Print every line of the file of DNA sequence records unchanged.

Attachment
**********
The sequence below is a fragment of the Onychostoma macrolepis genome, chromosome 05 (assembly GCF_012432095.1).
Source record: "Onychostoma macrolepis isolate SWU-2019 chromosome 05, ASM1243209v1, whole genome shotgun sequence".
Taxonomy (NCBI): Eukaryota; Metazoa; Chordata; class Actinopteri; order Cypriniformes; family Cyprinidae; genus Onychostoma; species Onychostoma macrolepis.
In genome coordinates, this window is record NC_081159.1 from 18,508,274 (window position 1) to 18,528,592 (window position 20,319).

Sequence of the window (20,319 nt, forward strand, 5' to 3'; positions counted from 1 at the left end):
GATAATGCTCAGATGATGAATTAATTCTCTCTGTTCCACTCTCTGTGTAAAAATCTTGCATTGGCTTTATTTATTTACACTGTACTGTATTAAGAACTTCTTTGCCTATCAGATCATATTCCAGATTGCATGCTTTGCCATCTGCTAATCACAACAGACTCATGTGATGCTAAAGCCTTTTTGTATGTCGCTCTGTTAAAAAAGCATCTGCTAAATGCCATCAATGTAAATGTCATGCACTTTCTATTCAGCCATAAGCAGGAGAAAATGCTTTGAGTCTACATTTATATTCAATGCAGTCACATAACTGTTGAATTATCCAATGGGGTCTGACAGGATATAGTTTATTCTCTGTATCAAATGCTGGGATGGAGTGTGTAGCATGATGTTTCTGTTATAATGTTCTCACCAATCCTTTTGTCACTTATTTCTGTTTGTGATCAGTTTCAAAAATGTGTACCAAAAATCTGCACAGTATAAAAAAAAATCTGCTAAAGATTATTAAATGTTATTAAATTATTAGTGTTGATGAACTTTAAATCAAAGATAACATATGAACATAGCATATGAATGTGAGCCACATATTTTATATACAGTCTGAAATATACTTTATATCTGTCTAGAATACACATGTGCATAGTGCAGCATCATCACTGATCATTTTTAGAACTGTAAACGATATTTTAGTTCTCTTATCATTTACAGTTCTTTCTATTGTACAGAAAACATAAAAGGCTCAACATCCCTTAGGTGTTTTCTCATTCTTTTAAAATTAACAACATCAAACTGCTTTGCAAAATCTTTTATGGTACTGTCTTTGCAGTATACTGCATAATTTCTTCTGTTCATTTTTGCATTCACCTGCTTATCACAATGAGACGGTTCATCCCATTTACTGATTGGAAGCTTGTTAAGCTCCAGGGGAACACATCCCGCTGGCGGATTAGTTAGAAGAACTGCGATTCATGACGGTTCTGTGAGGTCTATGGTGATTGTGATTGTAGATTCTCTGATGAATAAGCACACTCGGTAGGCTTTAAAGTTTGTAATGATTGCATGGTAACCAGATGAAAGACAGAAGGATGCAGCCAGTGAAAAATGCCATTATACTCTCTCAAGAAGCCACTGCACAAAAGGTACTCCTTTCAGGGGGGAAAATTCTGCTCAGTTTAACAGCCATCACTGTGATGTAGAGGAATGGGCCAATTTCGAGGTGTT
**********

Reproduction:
The sequence below is a fragment of the Onychostoma macrolepis genome, chromosome 05 (assembly GCF_012432095.1).
Source record: "Onychostoma macrolepis isolate SWU-2019 chromosome 05, ASM1243209v1, whole genome shotgun sequence".
Taxonomy (NCBI): Eukaryota; Metazoa; Chordata; class Actinopteri; order Cypriniformes; family Cyprinidae; genus Onychostoma; species Onychostoma macrolepis.
In genome coordinates, this window is record NC_081159.1 from 18,508,274 (window position 1) to 18,528,592 (window position 20,319).

Sequence of the window (20,319 nt, forward strand, 5' to 3'; positions counted from 1 at the left end):
GATAATGCTCAGATGATGAATTAATTCTCTCTGTTCCACTCTCTGTGTAAAAATCTTGCATTGGCTTTATTTATTTACACTGTACTGTATTAAGAACTTCTTTGCCTATCAGATCATATTCCAGATTGCATGCTTTGCCATCTGCTAATCACAACAGACTCATGTGATGCTAAAGCCTTTTTGTATGTCGCTCTGTTAAAAAAGCATCTGCTAAATGCCATCAATGTAAATGTCATGCACTTTCTATTCAGCCATAAGCAGGAGAAAATGCTTTGAGTCTACATTTATATTCAATGCAGTCACATAACTGTTGAATTATCCAATGGGGTCTGACAGGATATAGTTTATTCTCTGTATCAAATGCTGGGATGGAGTGTGTAGCATGATGTTTCTGTTATAATGTTCTCACCAATCCTTTTGTCACTTATTTCTGTTTGTGATCAGTTTCAAAAATGTGTACCAAAAATCTGCACAGTATAAAAAAAAATCTGCTAAAGATTATTAAATGTTATTAAATTATTAGTGTTGATGAACTTTAAATCAAAGATAACATATGAACATAGCATATGAATGTGAGCCACATATTTTATATACAGTCTGAAATATACTTTATATCTGTCTAGAATACACATGTGCATAGTGCAGCATCATCACTGATCATTTTTAGAACTGTAAACGATATTTTAGTTCTCTTATCATTTACAGTTCTTTCTATTGTACAGAAAACATAAAAGGCTCAACATCCCTTAGGTGTTTTCTCATTCTTTTAAAATTAACAACATCAAACTGCTTTGCAAAATCTTTTATGGTACTGTCTTTGCAGTATACTGCATAATTTCTTCTGTTCATTTTTGCATTCACCTGCTTATCACAATGAGACGGTTCATCCCATTTACTGATTGGAAGCTTGTTAAGCTCCAGGGGAACACATCCCGCTGGCGGATTAGTTAGAAGAACTGCGATTCATGACGGTTCTGTGAGGTCTATGGTGATTGTGATTGTAGATTCTCTGATGAATAAGCACACTCGGTAGGCTTTAAAGTTTGTAATGATTGCATGGTAACCAGATGAAAGACAGAAGGATGCAGCCAGTGAAAAATGCCATTATACTCTCTCAAGAAGCCACTGCACAAAAGGTACTCCTTTCAGGGGGGAAAATTCTGCTCAGTTTAACAGCCATCACTGTGATGTAGAGGAATGGGCCAATTTCGAGGTGTT